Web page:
Thursday, 11 February 2016

Cealla Guides declare science is fun!

When the Leaders and senior Guides started to plan the 2015/ 2016 programme for our Unit all the interest badges were reviewed and the Science Investigator Badge got everyone’s vote!

We started with forensic science, learning all about fingerprinting and how prints are lifted at a crime scene. We examined our own prints and discovered all the loops, arches and whorls in our group. Our fact sheet said that it is possible for relatives to have the same fingerprint pattern; however, our investigation into this matter was inconclusive. We have two sets of sisters in our unit and they had different fingerprint patterns. We learned that you can outgrow your shoes, but not your fingerprints and that koala’s fingerprints can be mistaken for human ones.

It was fun to examine our own prints and compare them to our friends. We did wonder if having the same fingerprint pattern as your friend could actually make you even better friends, although this theory was also unproven! We also learned that the Leaders would be able to track down the culprit who had not washed the ink off their fingers and had left a mini crime scene on the hall floor!

Last week, with the first ever ‘International Day of Women and Girls in Science’ (11th February 2016) fast approaching, we completed our badge. One of our Leaders was able to borrow some very interesting models from the hospital medical school; normally, these are for the student doctors and nurses, but we were able to examine them all. We donned some scrubs, popped on the surgical masks and caps and got ready to learn!

We started by learning about body temperature - what is normal and how to keep your temperature up when it is cold. We checked our own temperatures using a disposable thermometer and then conducted an experiment on heat convection. Babies lose heat very quickly if not wrapped up warm and kept in a warm environment, as they have very little white fat and can’t shiver or jump around to stay warm.

We used two hot water bottles for our experiment babies - Molly and Holly! Molly was kept inside and wrapped warmly while Holly was dressed in a light outfit and left outside in the cold. Heat moves from an area of warm to cold and so Holly (our hot water bottle baby that we left outside) got
very cold very quickly. Molly (our other hot water bottle baby) remained snug and warm for our meeting. This helped us understand the theory of heat convection and why babies get cold very quickly.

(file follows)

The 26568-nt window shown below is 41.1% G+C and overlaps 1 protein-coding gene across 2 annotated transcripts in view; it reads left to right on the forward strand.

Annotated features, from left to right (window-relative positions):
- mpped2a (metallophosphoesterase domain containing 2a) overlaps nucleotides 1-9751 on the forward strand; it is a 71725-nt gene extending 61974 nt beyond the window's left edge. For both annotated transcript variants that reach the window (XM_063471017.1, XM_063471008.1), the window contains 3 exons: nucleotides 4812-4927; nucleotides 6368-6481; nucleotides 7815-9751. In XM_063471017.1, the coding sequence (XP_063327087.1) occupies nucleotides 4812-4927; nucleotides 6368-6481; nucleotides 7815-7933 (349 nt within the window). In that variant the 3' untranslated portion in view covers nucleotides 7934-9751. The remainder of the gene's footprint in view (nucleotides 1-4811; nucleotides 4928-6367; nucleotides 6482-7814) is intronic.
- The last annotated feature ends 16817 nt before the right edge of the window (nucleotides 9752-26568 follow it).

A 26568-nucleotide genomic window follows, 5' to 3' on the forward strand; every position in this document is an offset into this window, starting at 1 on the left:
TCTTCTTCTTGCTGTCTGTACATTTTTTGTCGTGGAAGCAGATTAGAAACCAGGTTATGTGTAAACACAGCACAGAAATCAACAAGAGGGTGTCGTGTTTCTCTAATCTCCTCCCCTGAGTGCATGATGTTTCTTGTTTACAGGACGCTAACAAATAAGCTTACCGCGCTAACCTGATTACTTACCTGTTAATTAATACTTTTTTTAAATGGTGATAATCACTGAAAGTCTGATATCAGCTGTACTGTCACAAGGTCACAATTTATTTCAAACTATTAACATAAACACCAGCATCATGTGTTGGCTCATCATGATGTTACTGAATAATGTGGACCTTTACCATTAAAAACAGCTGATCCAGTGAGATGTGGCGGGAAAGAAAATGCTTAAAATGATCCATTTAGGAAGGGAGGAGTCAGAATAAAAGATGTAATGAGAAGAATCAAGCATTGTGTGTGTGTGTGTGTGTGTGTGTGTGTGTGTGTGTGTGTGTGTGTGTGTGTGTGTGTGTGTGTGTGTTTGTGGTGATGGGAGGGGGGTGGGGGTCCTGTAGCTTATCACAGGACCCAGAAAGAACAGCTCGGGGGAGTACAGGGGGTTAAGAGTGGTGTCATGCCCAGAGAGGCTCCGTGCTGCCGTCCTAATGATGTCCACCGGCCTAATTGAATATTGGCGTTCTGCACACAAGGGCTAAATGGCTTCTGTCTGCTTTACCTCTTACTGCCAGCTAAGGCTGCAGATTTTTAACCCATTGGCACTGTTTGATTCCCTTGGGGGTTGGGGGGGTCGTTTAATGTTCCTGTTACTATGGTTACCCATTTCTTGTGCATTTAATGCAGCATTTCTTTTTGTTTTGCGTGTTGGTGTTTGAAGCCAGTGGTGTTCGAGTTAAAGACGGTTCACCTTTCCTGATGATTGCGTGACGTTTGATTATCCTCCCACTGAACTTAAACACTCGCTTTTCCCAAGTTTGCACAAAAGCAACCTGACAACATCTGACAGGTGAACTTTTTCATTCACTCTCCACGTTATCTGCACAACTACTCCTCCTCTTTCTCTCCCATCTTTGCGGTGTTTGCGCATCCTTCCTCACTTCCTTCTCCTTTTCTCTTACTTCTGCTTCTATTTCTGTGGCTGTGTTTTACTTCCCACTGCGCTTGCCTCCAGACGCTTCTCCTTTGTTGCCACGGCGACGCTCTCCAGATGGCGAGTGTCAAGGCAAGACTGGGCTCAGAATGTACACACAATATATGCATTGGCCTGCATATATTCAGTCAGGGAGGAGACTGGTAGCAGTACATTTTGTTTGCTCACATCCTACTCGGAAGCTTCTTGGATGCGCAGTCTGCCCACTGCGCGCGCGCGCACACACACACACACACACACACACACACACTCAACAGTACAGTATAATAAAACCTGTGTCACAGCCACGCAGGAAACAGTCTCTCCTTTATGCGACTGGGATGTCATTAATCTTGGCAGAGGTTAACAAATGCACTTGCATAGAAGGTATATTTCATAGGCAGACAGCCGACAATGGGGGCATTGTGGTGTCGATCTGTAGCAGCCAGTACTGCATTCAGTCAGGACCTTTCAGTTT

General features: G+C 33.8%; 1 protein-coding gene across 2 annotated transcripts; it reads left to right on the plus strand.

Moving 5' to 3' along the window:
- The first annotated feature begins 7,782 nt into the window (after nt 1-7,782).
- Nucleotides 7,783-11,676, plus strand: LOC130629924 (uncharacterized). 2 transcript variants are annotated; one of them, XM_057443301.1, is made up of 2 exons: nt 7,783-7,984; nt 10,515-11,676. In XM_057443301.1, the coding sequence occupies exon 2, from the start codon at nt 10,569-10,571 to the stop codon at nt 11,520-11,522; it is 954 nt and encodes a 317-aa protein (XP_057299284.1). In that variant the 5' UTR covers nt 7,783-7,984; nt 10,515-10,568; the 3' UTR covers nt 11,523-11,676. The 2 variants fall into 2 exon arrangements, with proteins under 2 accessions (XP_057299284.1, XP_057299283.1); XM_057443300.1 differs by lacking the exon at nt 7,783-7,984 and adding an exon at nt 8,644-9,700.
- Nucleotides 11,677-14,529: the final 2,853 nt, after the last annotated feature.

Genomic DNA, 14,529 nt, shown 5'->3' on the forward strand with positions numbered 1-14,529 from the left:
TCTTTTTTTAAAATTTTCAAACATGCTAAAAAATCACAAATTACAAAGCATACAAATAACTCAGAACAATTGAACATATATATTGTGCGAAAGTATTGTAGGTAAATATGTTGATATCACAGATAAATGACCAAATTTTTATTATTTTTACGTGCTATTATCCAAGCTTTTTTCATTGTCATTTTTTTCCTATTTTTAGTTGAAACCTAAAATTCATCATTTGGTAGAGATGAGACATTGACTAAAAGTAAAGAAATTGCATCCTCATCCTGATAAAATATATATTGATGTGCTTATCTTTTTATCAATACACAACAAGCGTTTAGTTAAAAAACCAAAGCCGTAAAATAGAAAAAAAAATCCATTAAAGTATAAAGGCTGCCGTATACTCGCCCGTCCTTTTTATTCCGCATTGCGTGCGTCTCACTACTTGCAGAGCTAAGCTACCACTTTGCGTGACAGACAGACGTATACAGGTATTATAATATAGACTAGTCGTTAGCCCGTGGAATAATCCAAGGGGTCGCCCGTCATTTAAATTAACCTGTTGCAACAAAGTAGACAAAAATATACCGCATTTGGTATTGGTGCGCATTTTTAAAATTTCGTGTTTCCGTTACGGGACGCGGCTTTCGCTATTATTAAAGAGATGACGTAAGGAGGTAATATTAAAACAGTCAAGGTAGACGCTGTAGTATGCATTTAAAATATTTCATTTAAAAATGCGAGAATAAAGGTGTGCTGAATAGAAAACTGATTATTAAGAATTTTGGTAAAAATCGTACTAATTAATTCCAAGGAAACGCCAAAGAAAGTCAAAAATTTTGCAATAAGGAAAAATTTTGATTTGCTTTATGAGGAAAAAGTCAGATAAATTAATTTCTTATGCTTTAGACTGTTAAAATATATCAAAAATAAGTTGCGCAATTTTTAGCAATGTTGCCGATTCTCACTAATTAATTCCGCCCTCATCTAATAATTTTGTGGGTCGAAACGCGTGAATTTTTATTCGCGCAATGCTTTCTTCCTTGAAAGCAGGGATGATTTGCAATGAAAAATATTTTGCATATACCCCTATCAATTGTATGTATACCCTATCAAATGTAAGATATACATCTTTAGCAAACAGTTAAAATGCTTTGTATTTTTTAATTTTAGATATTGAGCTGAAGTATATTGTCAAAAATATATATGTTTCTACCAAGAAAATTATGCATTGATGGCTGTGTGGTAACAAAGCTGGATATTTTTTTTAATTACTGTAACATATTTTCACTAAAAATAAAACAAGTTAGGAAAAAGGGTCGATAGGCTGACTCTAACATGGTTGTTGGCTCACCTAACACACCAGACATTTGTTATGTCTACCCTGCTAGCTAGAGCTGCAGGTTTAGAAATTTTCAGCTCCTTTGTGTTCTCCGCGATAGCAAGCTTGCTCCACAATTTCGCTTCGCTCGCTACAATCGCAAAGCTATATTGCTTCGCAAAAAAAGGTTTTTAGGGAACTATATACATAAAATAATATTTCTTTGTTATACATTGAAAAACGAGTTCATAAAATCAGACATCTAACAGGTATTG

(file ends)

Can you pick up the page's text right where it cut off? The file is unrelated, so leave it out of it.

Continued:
A model of the heart, a stethoscope and a model of blood vessels helped us understand heart health. We checked our own pulses, our friends’ pulses and used the stethoscope to listen to our heartbeat and breathing. We learned that the smaller you are, the faster your heart beat, so while your new baby brother might have a heartbeat of 150, your Dad might have a heartbeat of 70!

The university also lent us lots of different bones - some were easy to identify, some were helpfully labelled (the ribs and the clavicle) and there was no mistaking the skull! However, the scapula took a little longer to identify!

The brain was really interesting, learning which part does what. Did you know your brain is divided into lobes and each part is responsible for different things, like your behaviour and your thoughts and feelings? It was challenging piecing the brain together, but Alex (our budding neurosurgeon) was able to do it every time!


Muireann Reilly summed up the science exploration really well: “My favourite part of the Science Investigator Badge was learning about the heart and all the bones in the body.  I enjoyed dressing up in nurse and doctor clothes and wearing facial masks. The thing I didn’t like was the thermometer because it didn’t work for me, but the results looked cool on the other girls’ thermometers.  I learned that the brain is divided into sections - sight, touch, movement, intelligence, personality and hearing and that it is protected by the skull and three layers.”

~ Tracy O'Sullivan, Cealla Guides, Co Meath

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